Cyberpunk 2077 is a victim of its own hype

Published on December 19, 2020

Cyberpunk 2077, the highly anticipated video game from CD Projekt Red—creators of the universally acclaimed The Witcher series—has finally arrived. The game is being both heavily praised and criticized after the eight-year development, one that involved multiple delays.

The chief complaints surrounding the game involve bugs and system crashes, while the praise focusing on the massive map, detailed world-building and intricate story. The internet is chock full of memes poking fun at the game’s instability and the online gamer community is up in arms because the game that they expected to be a masterpiece is plagued by performance issues. The backlash has been so intense that Sony has actually pulled the game from its online store and is offering full refunds to anyone who purchased the game on the Playstation Network.

To be entirely fair, the game went through such a long development period so the glitches and crashes should have been ironed out. That being said, the repeatedly delayed release date was becoming tiresome and was beginning to cause gamers to lose interest. CD Projekt Red made the right choice in releasing it when they did as evidenced by the one day it took for the game to turn a profit, something that CD Projekt Red said was achieved by presales alone.

I have been playing Cyberpunk 2077 on a PS4 Pro and have not experienced the extent of the issues that led to the backlash. Yes, the game crashed on me twice, but only prior to the initial update. At times, it takes half a second for faces to fully render and occasionally a pop-up screen will not go away until I trigger another one. But that is pretty much it. I get bounced from Modern Warfare servers with way more frequency than I experience any sort of glitch in Cyberpunk 2077.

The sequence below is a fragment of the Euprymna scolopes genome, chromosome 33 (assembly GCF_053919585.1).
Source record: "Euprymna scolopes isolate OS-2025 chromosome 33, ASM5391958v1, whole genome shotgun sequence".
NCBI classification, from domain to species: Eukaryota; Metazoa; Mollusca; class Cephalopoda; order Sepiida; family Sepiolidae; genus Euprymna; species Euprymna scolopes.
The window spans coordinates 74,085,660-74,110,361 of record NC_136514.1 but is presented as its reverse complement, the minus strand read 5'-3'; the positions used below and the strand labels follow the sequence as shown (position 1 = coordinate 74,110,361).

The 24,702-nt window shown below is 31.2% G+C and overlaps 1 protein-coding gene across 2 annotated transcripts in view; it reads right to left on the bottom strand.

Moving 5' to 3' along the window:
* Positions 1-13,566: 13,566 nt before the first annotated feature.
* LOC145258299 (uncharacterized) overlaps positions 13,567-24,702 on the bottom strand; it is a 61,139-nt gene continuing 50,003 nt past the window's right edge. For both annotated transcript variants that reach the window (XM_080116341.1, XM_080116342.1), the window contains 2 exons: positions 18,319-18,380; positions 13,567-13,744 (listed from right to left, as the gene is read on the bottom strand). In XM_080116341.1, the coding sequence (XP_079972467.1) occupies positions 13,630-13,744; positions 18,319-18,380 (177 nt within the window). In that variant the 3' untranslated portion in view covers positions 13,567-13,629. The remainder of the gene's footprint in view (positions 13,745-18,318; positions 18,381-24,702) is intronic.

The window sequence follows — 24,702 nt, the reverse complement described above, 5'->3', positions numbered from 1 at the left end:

Ultimately, this is an extremely ambitious game that requires a ton of RAM. The map is humongous and there are so many little details that go into every facet of game-play. The game plays like a cross between Fallout and GTA with the gunplay of Borderlands. Putting that into a truly open-world map with the full Bladerunner aesthetic is a massive challenge, condensing that into a game that can play on a base model console is an even more difficult one.

When a game is as hyped up as Cyberpunk 2077 was prior to its release, it is nearly impossible to fully deliver. Those high expectations were compounded by CD Projekt Red’s marketing, something which Wired did an in-depth piece on. The game was supposed to be revolutionary, and it is not. That is hard to bounce back from.

At the same time, the game is still pretty awesome and I stand by my recommendation on our Video Game Wishlist; just maybe get it on PC instead.

Justin Shamlou is a Senior Staff Writer at Grit Daily. Based in Miami, he covers international news, consumer brands, tech, art/entertainment, and events. Justin started his career covering the electronic music industry, working as the Miami correspondent for Magnetic Mag and US Editor for Data Transmission.

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